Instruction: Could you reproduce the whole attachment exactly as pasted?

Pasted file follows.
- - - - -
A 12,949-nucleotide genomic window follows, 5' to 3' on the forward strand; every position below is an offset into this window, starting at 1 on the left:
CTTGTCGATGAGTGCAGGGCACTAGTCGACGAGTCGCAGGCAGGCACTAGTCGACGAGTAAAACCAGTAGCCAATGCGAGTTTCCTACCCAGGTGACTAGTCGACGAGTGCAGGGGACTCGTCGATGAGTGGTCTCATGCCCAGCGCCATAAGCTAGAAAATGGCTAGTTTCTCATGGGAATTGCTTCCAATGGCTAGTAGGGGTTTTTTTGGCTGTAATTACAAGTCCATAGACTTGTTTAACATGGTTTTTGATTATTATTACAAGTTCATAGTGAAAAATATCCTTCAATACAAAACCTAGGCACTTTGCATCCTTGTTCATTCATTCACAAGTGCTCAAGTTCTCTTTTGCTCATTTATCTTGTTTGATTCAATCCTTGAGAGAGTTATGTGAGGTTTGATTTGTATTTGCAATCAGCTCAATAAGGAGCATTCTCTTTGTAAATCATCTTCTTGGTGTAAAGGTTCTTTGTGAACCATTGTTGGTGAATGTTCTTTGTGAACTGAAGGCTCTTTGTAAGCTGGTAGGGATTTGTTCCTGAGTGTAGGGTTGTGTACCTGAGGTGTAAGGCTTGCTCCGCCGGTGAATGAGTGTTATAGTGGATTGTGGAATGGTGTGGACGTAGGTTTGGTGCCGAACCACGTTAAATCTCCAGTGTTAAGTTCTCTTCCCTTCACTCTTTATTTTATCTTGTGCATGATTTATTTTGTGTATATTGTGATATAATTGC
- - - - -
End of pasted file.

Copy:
A 12,949-nucleotide genomic window follows, 5' to 3' on the forward strand; every position below is an offset into this window, starting at 1 on the left:
CTTGTCGATGAGTGCAGGGCACTAGTCGACGAGTCGCAGGCAGGCACTAGTCGACGAGTAAAACCAGTAGCCAATGCGAGTTTCCTACCCAGGTGACTAGTCGACGAGTGCAGGGGACTCGTCGATGAGTGGTCTCATGCCCAGCGCCATAAGCTAGAAAATGGCTAGTTTCTCATGGGAATTGCTTCCAATGGCTAGTAGGGGTTTTTTTGGCTGTAATTACAAGTCCATAGACTTGTTTAACATGGTTTTTGATTATTATTACAAGTTCATAGTGAAAAATATCCTTCAATACAAAACCTAGGCACTTTGCATCCTTGTTCATTCATTCACAAGTGCTCAAGTTCTCTTTTGCTCATTTATCTTGTTTGATTCAATCCTTGAGAGAGTTATGTGAGGTTTGATTTGTATTTGCAATCAGCTCAATAAGGAGCATTCTCTTTGTAAATCATCTTCTTGGTGTAAAGGTTCTTTGTGAACCATTGTTGGTGAATGTTCTTTGTGAACTGAAGGCTCTTTGTAAGCTGGTAGGGATTTGTTCCTGAGTGTAGGGTTGTGTACCTGAGGTGTAAGGCTTGCTCCGCCGGTGAATGAGTGTTATAGTGGATTGTGGAATGGTGTGGACGTAGGTTTGGTGCCGAACCACGTTAAATCTCCAGTGTTAAGTTCTCTTCCCTTCACTCTTTATTTTATCTTGTGCATGATTTATTTTGTGTATATTGTGATATAATTGC